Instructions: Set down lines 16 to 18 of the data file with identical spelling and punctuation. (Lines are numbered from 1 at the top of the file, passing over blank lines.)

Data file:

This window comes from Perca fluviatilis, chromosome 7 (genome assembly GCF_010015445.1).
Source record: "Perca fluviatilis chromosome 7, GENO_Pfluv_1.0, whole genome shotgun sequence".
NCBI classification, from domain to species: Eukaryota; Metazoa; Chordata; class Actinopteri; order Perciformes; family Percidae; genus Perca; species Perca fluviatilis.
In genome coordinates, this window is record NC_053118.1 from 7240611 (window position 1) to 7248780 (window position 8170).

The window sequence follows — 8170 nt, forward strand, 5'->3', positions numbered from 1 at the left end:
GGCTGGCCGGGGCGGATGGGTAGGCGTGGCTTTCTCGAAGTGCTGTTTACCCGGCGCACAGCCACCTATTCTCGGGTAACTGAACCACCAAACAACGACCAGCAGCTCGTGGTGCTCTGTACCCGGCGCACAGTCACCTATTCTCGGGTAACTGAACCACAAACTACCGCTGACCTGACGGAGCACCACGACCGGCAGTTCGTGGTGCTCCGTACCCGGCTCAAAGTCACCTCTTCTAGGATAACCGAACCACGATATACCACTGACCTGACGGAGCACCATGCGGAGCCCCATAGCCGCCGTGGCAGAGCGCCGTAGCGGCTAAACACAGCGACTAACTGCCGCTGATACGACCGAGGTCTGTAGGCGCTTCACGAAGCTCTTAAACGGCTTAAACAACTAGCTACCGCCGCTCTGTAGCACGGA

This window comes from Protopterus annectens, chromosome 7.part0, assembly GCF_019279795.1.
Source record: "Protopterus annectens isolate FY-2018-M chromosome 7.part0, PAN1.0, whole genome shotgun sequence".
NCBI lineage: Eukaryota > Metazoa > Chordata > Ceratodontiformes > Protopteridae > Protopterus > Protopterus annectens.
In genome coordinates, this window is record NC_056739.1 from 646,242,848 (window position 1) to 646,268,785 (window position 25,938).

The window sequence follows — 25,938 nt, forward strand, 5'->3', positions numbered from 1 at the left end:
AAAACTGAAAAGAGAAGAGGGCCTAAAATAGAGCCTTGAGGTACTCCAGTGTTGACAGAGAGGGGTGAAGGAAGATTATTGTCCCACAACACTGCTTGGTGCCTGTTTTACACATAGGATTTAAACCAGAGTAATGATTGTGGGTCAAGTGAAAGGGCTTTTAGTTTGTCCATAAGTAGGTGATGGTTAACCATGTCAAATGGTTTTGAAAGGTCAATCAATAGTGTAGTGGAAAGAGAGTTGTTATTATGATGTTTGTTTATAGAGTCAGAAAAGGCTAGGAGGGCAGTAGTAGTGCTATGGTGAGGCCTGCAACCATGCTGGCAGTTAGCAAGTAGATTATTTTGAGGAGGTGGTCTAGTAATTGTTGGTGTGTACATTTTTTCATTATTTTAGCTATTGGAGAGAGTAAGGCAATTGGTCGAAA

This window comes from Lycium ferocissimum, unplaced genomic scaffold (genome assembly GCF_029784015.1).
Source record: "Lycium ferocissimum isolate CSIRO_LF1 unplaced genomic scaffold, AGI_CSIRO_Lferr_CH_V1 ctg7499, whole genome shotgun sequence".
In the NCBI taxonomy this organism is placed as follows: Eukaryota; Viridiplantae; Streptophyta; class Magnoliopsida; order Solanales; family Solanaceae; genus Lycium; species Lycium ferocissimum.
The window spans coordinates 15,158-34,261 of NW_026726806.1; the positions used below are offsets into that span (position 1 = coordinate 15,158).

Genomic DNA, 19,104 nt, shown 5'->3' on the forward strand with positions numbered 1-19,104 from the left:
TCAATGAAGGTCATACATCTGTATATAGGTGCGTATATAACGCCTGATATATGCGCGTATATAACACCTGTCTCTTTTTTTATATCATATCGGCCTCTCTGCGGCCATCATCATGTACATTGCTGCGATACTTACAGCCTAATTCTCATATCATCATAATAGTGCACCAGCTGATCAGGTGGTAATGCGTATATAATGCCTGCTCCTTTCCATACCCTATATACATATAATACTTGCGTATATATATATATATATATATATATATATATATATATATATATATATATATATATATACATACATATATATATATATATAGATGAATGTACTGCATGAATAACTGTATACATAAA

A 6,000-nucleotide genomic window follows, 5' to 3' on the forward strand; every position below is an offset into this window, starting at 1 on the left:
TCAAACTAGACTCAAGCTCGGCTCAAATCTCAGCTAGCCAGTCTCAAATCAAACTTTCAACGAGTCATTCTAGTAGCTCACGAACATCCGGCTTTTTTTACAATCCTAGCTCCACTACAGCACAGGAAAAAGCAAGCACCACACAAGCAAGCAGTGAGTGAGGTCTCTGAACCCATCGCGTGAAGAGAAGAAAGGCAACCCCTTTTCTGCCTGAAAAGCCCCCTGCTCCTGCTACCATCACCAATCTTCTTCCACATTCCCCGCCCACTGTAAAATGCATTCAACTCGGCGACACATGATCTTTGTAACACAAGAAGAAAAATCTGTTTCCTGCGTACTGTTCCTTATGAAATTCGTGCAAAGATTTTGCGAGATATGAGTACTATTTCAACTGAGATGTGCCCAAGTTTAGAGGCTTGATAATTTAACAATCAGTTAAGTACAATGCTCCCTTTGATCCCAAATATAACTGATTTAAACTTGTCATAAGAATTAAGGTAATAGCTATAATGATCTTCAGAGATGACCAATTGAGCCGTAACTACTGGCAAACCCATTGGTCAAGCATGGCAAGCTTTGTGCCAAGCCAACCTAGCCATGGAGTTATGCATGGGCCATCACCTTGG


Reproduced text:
The window spans coordinates 15,158-34,261 of NW_026726806.1; the positions used below are offsets into that span (position 1 = coordinate 15,158).

Genomic DNA, 19,104 nt, shown 5'->3' on the forward strand with positions numbered 1-19,104 from the left:
TCAATGAAGGTCATACATCTGTATATAGGTGCGTATATAACGCCTGATATATGCGCGTATATAACACCTGTCTCTTTTTTTATATCATATCGGCCTCTCTGCGGCCATCATCATGTACATTGCTGCGATACTTACAGCCTAATTCTCATATCATCATAATAGTGCACCAGCTGATCAGGTGGTAATGCGTATATAATGCCTGCTCCTTTCCATACCCTATATACATATAATACTTGCGTATATATATATATATATATATATATATATATATATATATATATATATATATATATATACATACATATATATATATATATAGATGAATGTACTGCATGAATAACTGTATACATAAA